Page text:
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Death Becomes them

An online social gathering shines light at the end of the tunnel

Author Hannah Stuart-Leach Illustration Peter Oumanski


LONDON – Two years ago, a Londoner named Jon Underwood hosted a gathering in the basement of his home. The event involved cake, tea and a friendly chat about how we’re all going to die. The so-called Death Café has since snowballed into a global social franchise, with facilitators leading similar discussions about the inevitable end in venues ranging from yurts to concert halls.  

Now, to mark the occasion of the 100th meeting, Underwood has invited his followers to ponder life’s eternal mystery via video conference. Holistic therapist Eveian Salmon is one of the first to enter this new territory. From her living room in London, she appears on Skype at midday, bright and breezy in front of a shoji screen, and quickly launches into the matter at hand.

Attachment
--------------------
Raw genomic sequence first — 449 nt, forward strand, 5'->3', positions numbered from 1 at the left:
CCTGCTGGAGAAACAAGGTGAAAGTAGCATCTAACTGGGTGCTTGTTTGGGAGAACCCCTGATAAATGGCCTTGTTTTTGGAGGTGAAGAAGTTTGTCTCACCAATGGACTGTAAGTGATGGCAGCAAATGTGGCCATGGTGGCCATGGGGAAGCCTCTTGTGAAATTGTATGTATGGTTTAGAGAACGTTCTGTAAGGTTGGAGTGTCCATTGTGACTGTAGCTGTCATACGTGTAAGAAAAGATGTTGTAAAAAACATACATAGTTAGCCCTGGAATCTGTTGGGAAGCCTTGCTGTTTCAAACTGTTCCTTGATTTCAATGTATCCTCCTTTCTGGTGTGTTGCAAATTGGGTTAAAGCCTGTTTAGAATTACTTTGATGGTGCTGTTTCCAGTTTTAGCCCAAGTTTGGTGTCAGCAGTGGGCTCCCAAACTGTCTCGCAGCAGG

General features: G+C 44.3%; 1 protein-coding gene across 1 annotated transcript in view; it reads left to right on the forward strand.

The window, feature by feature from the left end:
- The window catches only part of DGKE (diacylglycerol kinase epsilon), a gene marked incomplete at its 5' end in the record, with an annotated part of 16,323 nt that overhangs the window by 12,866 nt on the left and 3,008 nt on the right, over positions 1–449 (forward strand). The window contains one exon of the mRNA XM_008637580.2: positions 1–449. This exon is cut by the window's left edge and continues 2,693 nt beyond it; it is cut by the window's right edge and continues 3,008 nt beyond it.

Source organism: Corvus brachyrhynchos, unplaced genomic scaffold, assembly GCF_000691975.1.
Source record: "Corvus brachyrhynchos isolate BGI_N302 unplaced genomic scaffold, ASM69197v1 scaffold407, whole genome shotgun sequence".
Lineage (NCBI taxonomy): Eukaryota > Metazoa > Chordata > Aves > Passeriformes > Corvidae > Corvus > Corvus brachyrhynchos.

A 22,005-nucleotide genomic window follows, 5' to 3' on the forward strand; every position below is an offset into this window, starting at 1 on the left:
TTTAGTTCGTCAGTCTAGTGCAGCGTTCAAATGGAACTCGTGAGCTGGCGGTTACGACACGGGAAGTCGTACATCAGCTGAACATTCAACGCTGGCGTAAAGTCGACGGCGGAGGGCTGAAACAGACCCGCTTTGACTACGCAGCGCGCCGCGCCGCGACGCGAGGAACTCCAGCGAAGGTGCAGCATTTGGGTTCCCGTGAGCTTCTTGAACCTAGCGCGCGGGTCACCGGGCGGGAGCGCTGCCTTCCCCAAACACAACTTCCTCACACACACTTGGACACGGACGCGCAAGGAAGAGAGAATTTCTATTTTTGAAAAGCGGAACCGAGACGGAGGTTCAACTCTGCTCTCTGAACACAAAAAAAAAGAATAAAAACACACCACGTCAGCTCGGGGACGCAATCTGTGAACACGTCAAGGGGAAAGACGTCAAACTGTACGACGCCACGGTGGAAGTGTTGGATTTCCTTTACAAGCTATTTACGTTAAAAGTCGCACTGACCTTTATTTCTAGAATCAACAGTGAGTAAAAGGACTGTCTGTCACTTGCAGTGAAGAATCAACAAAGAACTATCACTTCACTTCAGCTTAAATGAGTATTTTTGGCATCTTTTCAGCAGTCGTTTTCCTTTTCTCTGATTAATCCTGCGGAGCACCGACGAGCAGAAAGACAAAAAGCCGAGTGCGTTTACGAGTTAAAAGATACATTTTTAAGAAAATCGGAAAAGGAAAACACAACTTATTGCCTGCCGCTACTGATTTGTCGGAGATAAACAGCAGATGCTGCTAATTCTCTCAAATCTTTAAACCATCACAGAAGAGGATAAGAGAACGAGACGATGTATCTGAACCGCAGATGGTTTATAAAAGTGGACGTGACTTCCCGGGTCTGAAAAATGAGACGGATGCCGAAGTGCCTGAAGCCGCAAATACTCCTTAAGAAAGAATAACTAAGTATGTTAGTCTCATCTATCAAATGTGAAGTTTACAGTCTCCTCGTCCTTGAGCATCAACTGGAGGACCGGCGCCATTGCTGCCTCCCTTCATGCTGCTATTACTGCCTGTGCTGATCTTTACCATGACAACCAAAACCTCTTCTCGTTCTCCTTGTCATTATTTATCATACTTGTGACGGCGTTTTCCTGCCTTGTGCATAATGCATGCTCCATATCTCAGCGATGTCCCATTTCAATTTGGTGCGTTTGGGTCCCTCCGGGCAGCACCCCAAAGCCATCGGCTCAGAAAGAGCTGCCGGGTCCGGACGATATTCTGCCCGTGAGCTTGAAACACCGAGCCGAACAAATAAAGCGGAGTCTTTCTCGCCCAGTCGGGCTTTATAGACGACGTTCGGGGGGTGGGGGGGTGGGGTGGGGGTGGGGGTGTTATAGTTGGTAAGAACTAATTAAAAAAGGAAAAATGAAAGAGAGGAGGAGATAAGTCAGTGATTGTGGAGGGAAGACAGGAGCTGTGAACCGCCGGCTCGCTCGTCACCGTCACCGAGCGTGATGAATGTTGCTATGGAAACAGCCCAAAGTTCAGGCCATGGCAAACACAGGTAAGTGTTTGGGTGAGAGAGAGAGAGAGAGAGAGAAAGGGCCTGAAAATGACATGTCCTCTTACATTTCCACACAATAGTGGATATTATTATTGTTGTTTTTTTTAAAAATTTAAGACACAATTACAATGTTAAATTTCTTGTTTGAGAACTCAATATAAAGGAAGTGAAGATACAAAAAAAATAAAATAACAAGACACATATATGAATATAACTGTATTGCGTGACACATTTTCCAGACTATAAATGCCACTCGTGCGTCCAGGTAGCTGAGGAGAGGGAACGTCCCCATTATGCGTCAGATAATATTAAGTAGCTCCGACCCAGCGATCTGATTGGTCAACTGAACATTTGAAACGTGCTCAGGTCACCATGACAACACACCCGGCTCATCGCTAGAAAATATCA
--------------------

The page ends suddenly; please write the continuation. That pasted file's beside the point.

“I’m always interested in talking about death,” she chirps. She produces a newspaper with the headline “Hot Summers Could Turn London into Isle of Death.” Then, having lost none of her pep, she chimes in with a question: “So, how long would you like to live?” Following a brief interlude of um-ing and ah-ing, the participants settle on 80.

So it goes for the duration of the hour-long call. There’s cake and the passing of Margaret Thatcher, tea and the possibility of an afterlife.

“While we’re here on this Earth, you know, we should appreciate it,” Salmon says at the end, sunlight streaming through the window behind her. “You might be living now, but tomorrow you might not, so make the most of everything.”

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